There’s been another setback for the controversial securities market reform regulation known as Mifid ii.
Following a year long delay announced in February, the European Commission has now asked the EU's European Securities and Markets Authority (ESMA) to take another look at rules intended to flesh out reforms.
Banks and asset managers have called for the latest regulations, formally called the Markets in Financial Instruments Directive, to be finalised as soon as possible to give them time to prepare for the new deadline of January 2018.
The latest call for revisions is likely to spark concerns the new deadline will not be met, though some think the EU will stick to its plans.
“The clock is ticking on implementation and today’s announcement will inevitably delay the finalisation of the standards. However, the European Commission is unlikely to favour postponing the directive further, so 3 January 2018 will still be the likely implementation date,” said Michael McKee, head of financial services regulation at law firm DLA Piper.
In a letter to the ESMA the commission asks that three rules governing trading on commodities, so-called ancillary activity exemptions, and displaying prices in fixed income markets are reconsidered.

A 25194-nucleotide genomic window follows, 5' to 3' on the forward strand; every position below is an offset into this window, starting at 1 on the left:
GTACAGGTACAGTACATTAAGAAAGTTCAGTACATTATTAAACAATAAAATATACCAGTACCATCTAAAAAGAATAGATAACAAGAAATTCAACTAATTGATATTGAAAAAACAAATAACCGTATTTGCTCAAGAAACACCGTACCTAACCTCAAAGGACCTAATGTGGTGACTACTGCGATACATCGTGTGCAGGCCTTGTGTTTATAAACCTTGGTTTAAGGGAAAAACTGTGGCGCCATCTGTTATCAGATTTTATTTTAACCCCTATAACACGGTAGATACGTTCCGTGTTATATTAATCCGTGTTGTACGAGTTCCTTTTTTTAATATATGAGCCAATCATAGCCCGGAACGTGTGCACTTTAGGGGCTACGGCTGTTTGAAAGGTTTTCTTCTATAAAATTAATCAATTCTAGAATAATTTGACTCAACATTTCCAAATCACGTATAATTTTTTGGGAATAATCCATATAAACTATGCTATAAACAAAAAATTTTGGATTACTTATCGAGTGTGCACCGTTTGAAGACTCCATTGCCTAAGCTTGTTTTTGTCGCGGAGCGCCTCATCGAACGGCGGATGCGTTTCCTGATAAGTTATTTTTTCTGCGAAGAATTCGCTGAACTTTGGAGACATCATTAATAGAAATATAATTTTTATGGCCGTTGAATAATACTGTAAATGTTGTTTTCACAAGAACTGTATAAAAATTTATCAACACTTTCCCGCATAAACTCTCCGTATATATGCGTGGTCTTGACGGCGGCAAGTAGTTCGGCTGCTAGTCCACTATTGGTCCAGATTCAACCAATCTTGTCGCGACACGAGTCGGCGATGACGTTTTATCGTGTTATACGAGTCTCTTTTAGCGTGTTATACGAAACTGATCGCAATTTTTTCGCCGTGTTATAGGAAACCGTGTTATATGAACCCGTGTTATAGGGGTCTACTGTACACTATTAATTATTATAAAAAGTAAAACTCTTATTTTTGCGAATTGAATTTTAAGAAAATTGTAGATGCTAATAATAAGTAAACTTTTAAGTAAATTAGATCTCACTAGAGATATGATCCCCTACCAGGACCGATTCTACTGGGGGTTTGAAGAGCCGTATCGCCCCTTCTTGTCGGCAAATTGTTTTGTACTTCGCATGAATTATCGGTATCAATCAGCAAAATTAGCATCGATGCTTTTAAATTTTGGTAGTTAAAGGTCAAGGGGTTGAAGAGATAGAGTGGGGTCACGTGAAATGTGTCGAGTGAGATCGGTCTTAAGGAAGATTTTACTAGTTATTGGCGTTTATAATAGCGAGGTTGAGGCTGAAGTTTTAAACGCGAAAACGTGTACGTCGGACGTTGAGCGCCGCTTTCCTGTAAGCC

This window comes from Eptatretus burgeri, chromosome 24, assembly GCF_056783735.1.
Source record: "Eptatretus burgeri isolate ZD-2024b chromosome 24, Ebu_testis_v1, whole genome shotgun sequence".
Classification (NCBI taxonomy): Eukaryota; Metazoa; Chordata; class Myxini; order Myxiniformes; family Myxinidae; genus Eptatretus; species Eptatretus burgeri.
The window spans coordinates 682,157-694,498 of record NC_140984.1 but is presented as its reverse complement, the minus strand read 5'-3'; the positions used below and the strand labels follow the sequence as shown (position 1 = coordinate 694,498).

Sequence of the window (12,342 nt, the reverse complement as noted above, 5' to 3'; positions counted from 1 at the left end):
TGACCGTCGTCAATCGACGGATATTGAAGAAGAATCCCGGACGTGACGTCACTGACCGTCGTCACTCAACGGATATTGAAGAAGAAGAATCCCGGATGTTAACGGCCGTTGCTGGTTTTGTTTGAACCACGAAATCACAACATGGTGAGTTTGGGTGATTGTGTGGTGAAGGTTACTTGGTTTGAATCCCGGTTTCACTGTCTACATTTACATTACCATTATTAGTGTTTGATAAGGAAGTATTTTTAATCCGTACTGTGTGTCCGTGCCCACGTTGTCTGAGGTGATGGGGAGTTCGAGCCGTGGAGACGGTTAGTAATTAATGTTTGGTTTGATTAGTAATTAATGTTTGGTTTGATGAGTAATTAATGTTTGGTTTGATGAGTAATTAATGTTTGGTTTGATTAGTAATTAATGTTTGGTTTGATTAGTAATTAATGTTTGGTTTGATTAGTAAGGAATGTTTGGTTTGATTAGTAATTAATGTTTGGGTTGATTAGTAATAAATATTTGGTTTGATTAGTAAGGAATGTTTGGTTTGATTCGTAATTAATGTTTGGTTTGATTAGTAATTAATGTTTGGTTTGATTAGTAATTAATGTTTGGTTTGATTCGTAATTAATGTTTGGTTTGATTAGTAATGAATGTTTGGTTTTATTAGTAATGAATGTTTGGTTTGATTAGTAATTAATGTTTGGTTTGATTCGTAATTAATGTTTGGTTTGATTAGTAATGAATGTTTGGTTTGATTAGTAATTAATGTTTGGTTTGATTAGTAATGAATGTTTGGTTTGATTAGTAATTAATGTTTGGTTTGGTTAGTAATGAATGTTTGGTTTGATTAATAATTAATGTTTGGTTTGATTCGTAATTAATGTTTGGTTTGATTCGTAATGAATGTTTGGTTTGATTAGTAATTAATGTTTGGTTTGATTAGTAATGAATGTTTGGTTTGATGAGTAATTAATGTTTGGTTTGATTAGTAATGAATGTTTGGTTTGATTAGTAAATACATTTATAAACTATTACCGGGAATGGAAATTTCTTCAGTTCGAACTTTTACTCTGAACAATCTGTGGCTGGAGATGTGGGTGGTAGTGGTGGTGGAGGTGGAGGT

The rejected rules on ancillary activity exemptions would bring far more commodities trading under the regulatory net.
"I can confirm that we have received a letter from the Commission. We are studying the contents and are deciding on the way forward," an ESMA spokeswoman said.
The decision by the commission came after parliamentarians said the existing proposals were unsatisfactory.
“I am glad to see that the European Commission takes the concerns of the European Parliament seriously. The latest drafts were far from being acceptable for the European parliament,” said European Parliament MEP and rapporteur for Mifid ii Markus Ferber.
Concerns have also been raised as to how the measures would be put into practice.
"There are serious question marks over how price transparency requirements would work – and how useful such disclosure would be – in illiquid markets," said Farid Anvari, from Baker & McKenzie's structured capital markets team.